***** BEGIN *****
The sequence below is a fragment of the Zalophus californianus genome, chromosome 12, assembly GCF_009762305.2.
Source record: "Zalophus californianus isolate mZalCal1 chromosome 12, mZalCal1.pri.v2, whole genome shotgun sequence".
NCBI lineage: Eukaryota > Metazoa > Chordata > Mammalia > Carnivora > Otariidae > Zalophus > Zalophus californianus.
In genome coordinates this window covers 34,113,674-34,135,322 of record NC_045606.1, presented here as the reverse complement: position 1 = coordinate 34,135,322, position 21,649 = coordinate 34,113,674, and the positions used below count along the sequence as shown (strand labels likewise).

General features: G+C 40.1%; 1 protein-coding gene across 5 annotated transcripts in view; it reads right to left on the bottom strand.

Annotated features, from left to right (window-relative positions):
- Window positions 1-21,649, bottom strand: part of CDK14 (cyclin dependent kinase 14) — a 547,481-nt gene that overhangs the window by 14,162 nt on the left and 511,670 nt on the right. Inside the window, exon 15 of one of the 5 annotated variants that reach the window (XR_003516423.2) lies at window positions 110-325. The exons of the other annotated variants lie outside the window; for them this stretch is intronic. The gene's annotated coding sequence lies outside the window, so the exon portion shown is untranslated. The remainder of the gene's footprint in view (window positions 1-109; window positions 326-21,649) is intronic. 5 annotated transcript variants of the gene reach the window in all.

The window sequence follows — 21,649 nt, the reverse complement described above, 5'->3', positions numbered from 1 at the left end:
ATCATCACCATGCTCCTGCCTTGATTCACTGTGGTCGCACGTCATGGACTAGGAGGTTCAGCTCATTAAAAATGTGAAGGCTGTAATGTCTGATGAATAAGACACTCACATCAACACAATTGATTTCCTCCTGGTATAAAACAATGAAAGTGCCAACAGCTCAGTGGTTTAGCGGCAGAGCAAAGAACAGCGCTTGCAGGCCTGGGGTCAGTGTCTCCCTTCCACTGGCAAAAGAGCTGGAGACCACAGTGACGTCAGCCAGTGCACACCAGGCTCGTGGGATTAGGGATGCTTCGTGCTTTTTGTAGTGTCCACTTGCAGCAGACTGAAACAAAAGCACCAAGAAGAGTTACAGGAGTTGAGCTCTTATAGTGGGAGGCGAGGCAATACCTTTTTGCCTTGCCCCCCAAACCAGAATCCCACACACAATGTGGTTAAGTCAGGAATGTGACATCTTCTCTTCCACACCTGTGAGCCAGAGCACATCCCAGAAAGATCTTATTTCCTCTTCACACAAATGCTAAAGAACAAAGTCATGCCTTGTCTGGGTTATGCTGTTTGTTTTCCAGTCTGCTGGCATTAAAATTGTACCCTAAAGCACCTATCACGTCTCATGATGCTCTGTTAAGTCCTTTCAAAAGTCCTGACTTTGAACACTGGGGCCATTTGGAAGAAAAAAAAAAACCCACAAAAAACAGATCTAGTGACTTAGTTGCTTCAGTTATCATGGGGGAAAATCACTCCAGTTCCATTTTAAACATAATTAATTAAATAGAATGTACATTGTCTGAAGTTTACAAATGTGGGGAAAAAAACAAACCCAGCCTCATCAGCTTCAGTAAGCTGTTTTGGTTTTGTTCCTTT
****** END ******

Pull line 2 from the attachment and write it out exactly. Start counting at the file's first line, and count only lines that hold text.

Source record: "Zalophus californianus isolate mZalCal1 chromosome 12, mZalCal1.pri.v2, whole genome shotgun sequence".